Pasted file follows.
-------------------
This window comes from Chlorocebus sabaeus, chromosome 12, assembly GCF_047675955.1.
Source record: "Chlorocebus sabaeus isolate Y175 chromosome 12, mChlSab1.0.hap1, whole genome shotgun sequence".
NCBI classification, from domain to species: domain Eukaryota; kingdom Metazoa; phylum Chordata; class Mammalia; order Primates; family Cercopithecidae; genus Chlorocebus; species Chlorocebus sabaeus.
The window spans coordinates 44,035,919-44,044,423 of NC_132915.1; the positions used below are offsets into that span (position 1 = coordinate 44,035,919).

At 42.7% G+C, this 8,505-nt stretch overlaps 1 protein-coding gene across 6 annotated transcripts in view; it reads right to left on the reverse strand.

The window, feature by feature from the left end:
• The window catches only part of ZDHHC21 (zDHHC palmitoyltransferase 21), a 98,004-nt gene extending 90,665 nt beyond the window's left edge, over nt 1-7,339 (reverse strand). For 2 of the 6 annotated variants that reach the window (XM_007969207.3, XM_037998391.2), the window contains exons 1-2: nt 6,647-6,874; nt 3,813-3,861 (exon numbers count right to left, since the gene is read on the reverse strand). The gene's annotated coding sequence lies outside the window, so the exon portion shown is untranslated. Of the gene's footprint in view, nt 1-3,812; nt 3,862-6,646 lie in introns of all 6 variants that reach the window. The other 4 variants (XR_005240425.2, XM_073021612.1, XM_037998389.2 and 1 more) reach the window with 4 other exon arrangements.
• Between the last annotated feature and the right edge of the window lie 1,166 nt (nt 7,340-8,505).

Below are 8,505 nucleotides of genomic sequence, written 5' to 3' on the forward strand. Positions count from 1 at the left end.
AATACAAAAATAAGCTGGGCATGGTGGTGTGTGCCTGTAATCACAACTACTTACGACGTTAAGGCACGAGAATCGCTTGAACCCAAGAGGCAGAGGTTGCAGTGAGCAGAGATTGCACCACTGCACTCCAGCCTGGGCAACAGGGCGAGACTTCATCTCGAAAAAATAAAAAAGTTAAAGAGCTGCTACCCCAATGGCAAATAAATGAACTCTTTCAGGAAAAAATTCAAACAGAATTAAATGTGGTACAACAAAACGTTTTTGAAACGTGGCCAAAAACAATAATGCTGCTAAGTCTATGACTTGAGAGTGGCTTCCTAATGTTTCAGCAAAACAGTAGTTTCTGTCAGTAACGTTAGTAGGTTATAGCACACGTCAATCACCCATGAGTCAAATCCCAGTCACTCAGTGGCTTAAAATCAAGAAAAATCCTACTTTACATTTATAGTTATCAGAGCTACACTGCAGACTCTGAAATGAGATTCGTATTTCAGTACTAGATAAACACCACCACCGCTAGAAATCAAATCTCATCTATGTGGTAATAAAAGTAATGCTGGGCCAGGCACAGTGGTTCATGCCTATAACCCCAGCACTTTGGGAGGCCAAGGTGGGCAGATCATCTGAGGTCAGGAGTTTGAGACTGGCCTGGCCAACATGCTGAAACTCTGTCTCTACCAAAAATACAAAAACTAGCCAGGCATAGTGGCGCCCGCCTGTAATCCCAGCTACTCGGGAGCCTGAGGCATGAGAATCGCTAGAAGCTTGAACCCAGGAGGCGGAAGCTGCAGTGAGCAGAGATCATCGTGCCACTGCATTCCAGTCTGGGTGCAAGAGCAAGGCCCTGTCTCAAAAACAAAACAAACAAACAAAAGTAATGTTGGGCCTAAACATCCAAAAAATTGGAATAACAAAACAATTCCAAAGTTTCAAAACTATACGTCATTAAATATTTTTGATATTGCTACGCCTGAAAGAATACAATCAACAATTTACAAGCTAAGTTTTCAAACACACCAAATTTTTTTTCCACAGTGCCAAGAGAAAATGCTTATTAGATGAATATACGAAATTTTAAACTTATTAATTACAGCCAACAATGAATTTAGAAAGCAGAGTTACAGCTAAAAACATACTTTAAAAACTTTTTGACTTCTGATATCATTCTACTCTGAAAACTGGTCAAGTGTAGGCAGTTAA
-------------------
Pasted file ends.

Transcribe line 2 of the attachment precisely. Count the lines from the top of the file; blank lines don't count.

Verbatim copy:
Source record: "Chlorocebus sabaeus isolate Y175 chromosome 12, mChlSab1.0.hap1, whole genome shotgun sequence".